Helen Mirren has doubled down on her decision to play the former prime minister of Israel, Golda Meir, in upcoming biopic Golda.
The actress, 78, faced backlash for taking on the role because she is not Jewish but in a new interview with Radio Times she pointed out that it’s not the first time she’s played a Jew and revealed she is convinced that she has Jewish heritage somewhere down the line.
Discussing the controversial casting, she mused: ‘The whole issue of casting has exploded out of the water fairly recently.
‘I’ve had other Jewish roles [in Woman in Gold and The Debt], but not an uber-Jewish role like Golda Meir.
‘I did tell [Guy Nattiv, the Israeli Jewish director] that I’m not Jewish, in case he thought I was. I said, “If that’s an issue, I’ll step away, no problem.” But he said, “No, it’s not an issue. I want you to play Golda.” And off we went.’
Hitting back: Helen Mirren has doubled down on her decision to play the former prime minister of Israel, Golda Meir, in upcoming biopic Golda after she was criticised for playing a Jew
Writer Nicholas Martin also waded into the row, saying: ‘I don’t feel like all this discussion about Gentiles playing Jews is helpful.
‘Helen’s job was to portray Golda authentically, which Golda’s family would say she has. A leading Israeli historian said that Helen is “more Golda than Golda”.
‘I find it very worrying that there is a creeping authoritarianism in entertainment saying you cannot do this or that. Am I just supposed to write about middle-aged men living in south London?’
Asked if she shared Nicholas’ fear of ‘creeping authoritarianism’ in the arts, Helen mused: ‘I think, in a way, that it’s more frightening for a writer to be told they are not allowed to write about subjects with which they don’t have an immediate DNA connection.
‘I imagine it must be very alarming. And ridiculous.’
The British actress, was born in London to a Russian immigrant father and an English mother, went on to reveal that she thinks she has Jewish ancestry and considered taking a DNA test to check.
She believes she has Jewish antecedents, ‘especially on my London side’ because she feels an affinity with Jewish people, with the magazine noting that not only did she work in Israel shortly after the Six Day War and ‘shells were falling on our kibbutz’, but also because she was born in July 1945, months before the Second World War ended.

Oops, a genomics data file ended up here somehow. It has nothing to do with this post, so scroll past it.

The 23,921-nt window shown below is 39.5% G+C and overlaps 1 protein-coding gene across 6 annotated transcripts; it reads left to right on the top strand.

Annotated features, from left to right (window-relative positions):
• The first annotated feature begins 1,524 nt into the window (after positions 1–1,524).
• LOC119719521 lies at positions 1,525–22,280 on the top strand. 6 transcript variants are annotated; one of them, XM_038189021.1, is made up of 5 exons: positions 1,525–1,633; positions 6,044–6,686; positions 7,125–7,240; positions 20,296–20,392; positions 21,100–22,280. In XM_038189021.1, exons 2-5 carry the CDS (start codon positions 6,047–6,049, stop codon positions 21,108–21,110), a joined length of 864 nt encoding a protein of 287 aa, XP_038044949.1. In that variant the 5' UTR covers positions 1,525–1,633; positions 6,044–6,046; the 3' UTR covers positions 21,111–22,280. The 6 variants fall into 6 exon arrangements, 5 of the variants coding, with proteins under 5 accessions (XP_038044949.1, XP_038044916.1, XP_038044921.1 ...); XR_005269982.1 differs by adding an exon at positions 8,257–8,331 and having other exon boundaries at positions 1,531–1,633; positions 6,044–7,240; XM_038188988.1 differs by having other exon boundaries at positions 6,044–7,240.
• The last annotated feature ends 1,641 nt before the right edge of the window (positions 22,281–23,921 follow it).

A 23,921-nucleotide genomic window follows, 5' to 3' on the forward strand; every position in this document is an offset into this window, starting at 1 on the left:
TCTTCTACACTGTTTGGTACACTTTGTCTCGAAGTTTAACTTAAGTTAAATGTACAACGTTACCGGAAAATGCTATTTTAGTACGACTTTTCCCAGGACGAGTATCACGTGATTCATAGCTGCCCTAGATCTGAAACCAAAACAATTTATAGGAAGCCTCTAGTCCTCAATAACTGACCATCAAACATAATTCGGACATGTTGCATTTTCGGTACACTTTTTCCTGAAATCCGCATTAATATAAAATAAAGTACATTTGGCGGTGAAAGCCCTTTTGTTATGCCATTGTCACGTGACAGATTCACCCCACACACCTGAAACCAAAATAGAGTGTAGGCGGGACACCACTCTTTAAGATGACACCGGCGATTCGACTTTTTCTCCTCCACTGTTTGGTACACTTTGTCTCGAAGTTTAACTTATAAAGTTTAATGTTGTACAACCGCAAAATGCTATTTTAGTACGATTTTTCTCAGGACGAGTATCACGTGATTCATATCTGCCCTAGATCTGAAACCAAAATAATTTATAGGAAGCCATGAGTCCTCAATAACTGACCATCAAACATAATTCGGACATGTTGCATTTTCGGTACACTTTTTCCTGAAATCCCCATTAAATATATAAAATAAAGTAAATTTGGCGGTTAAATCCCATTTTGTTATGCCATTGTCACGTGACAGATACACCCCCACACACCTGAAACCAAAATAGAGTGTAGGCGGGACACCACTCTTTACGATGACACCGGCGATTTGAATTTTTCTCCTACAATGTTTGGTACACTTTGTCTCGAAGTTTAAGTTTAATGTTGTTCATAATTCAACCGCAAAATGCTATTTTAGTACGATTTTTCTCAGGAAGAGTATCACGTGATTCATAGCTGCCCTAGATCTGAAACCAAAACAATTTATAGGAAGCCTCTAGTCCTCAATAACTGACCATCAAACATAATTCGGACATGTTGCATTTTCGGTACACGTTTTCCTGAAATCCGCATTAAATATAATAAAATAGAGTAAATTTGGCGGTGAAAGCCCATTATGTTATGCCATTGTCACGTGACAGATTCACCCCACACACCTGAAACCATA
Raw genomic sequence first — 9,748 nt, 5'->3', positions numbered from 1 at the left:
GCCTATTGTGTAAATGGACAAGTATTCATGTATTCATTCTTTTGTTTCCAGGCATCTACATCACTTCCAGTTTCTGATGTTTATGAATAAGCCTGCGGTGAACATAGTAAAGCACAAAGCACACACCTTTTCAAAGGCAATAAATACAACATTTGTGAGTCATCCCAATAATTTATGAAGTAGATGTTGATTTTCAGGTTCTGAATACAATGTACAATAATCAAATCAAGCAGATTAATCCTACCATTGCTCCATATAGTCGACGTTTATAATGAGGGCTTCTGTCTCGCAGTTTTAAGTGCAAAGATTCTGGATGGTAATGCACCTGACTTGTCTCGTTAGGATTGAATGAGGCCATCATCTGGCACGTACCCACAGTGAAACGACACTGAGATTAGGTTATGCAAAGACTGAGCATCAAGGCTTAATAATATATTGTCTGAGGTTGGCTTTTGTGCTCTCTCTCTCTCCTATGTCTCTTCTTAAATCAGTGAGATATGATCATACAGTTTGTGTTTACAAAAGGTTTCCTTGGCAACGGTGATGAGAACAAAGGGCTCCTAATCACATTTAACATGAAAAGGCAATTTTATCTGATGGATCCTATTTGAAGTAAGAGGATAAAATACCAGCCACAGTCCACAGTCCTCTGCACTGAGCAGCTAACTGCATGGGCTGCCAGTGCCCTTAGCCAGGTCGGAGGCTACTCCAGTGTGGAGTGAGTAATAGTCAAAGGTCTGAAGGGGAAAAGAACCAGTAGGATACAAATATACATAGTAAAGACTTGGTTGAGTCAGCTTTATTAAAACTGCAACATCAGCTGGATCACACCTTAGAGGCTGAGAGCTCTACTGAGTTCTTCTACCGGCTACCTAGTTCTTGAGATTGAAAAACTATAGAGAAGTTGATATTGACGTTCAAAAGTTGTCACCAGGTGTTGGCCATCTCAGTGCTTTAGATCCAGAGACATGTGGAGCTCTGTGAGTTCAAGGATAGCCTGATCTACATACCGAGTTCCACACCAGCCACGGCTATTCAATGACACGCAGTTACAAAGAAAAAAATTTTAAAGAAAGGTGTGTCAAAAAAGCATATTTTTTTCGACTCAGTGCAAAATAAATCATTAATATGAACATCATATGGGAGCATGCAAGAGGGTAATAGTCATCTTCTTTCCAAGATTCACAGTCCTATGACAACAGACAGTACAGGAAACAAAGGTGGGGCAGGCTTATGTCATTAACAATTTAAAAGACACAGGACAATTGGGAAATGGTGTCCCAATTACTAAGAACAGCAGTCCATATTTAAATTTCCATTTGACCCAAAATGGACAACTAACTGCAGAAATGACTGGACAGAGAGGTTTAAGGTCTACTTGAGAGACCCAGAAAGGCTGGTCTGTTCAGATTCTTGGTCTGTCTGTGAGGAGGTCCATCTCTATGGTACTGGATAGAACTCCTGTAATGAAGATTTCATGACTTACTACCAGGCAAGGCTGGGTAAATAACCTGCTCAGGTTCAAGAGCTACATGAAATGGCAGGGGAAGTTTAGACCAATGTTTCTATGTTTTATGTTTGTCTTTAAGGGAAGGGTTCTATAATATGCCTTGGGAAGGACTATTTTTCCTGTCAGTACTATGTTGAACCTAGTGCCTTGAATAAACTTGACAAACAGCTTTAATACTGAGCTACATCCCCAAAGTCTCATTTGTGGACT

Dame Helen mused: ‘The realities of the Holocaust were being revealed as I was gaining consciousness of the world. I do think that the profound, earth-shattering trauma of the Holocaust does enter the DNA.
‘Maybe it’s hocus pocus, but I think only a Jewish person really carries that profoundly with them.
‘The other issue is that within the Jewish race there are other races – Ashkenazi and Sephardic – who are racially very different. It’s all a sort of swirling fog at the moment that I can’t quite unpick.’
Resemblance: Dame Helen (left, in character) portrays Golda Meir (right, in 1970) also known as the Iron Lady of Israel, and the decisions she had to make during the Yom Kippur War
Golda focuses on the responsibilities and decisions that Meir, also known as the Iron Lady of Israel, had to make during the Yom Kippur War, an armed conflict fought between Israel and a coalition of Arab states that was launched in 1973.
Director Guy Nattiv’s film takes place during the 19-day Yom Kippur War of 1973, when Arab forces, led by Egypt, attacked Israel during its holiest time of the year.
The film chronicles the controversial decisions that the politician made during the height of the war, which went on to see her country suffer huge losses in a battle with multiple Arab States.
Dame Helen’s comments come after she defended Bradley Cooper wearing a prosthetic nose in the Leonard Bernstein biopic.
Out now: Read the full interview in this week’s edition of Radio Times
Hollywood actor Bradley, 48, who is not Jewish, has been heavily criticised for wearing a prosthetic to amplify his nose, which some have branded as playing to offensive Jewish stereotypes.
Dame Helen said there is a ‘very delicate balance’ to portraying people with a different heritage but noted that it could be ‘good idea’ to use prosthetics if that is what the historical figure actually ‘looked like’.
However, she acknowledged that there is ‘something offensive’ about ‘assuming a certain physiognomy’ to play a particular race.
Speaking on the BBC One programme Sunday With Laura Kuenssberg about whether she can see why people are uncomfortable with what some term ‘Jew face’, Dame Helen said: ‘I think I can see, but sometimes I can’t see, because, I can’t see who in this room is Jewish.
‘We are all such an amazing mix and certainly I don’t have an issue with Kirk Douglas playing a Viking. Kirk Douglas was Jewish.
‘I think the whole question of assuming a certain physiognomy because you’re playing a particular race. There is something offensive about that.’
But the actress added: ‘On the other hand, if you’re playing Leonard Bernstein, and this is really what Leonard Bernstein looked like, you know, maybe it’s a good idea. It’s as I said it’s a very delicate balance.’
The American composer’s family has said they were ‘perfectly fine’ with Cooper’s depiction of Bernstein.
As for the use of prosthetics in Golda, Helen said on Tuesday’s episode of Lorraine: ‘I had a wonderful makeup team, they just started their own company doing prosthetics.
‘It was fun really, I loved the process. It could take me hours to just physically enter into her, but also psychologically.’
Addressing the backlash over the use of prosthetics, she continued: ‘Even the most Jewish person would have to wear prosthetics to look like her because nobody looks like Golda!
‘I love re-examining what drama can be in terms of the people telling the stories. It is a tricky one.’
Prosthetics: Dame Helen’s comments come after she defended Bradley Cooper (pictured) wearing a prosthetic nose in the Leonard Bernstein biopic